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Just as fourteen-year-old Lucy is starting to figure out life after her mom's death, her dad ships her off to Cape John, her mom's hometown, for the summer. Worse, she has to live with her nutty great-aunt Josie, who doesn't cook edible food or suffer fools. Soon Lucy meets Colin, freshly moved from the West Coast, who's digging an enormous hole in his new yard. He spends Just as fourteen-year-old Lucy is starting to figure out life after her mom's death, her dad ships her off to Cape John, her mom's hometown, for the summer. Worse, she has to live with her nutty great-aunt Josie, who doesn't cook edible food or suffer fools. Soon Lucy meets Colin, freshly moved from the West Coast, who's digging an enormous hole in his new yard. He spends every day digging deeper in protest of his family's unilateral decision to move to this tiny oceanside community. As Colin digs in the ground, Lucy digs through her family's history, and eventually both of them uncover a shocking truth. The Big Dig asks big questions of its readers: Are secrets ever okay? What defines a family? And can we ever really know our parents? Lisa Harrington's light and funny voice blends seamlessly with Lucy's grief, creating an authentic and riveting emotional landscape.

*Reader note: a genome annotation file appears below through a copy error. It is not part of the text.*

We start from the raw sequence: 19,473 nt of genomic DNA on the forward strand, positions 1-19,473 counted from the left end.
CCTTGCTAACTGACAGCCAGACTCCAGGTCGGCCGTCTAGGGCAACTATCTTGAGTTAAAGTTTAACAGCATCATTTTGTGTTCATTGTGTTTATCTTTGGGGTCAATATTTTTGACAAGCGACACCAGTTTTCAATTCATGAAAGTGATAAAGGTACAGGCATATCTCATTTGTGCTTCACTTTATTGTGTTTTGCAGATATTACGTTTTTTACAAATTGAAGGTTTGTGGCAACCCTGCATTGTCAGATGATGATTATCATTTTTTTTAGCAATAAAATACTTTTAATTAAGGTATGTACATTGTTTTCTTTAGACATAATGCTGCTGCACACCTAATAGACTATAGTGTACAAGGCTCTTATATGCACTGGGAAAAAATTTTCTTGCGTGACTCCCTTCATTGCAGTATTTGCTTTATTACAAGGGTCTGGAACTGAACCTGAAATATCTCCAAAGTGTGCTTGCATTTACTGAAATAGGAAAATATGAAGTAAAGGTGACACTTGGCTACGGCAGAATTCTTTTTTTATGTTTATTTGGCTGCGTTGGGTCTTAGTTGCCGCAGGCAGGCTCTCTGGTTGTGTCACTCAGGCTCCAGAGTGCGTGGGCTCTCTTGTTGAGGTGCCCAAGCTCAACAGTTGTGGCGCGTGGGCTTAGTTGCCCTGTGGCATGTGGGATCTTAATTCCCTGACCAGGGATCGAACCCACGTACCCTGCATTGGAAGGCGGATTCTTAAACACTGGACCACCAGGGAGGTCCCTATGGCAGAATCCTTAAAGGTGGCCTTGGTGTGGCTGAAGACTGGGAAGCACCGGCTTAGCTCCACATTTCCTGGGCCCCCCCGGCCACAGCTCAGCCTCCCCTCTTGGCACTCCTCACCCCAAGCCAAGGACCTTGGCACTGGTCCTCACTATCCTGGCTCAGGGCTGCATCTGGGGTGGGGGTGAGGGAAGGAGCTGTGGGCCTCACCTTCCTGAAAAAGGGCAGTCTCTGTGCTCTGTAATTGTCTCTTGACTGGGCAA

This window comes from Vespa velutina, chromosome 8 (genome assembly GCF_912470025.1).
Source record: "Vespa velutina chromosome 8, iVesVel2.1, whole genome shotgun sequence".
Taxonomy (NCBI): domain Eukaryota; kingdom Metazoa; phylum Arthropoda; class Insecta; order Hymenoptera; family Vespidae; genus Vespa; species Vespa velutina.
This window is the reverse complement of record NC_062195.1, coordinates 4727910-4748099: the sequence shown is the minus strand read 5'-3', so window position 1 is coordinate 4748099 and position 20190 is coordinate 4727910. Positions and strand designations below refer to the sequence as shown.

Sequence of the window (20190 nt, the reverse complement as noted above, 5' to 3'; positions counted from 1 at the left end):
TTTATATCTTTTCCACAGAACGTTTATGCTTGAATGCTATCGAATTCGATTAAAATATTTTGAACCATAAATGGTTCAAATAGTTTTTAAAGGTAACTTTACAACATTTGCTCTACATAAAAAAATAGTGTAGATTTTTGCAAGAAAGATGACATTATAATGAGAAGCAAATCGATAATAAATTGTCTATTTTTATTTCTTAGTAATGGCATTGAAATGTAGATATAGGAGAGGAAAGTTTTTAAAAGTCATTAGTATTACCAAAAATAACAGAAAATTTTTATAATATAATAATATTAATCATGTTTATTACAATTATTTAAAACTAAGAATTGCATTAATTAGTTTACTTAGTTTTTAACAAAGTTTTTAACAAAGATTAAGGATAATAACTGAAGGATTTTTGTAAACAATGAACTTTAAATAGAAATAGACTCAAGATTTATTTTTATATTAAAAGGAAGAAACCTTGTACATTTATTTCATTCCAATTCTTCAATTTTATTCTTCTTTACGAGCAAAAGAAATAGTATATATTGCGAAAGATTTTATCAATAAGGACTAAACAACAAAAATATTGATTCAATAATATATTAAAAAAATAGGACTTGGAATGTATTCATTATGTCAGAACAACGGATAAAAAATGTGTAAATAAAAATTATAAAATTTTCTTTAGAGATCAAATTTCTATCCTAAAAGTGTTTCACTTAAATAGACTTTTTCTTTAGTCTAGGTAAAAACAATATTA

36 review for The Big Dig

  1. 4 out of 5

    James Fisher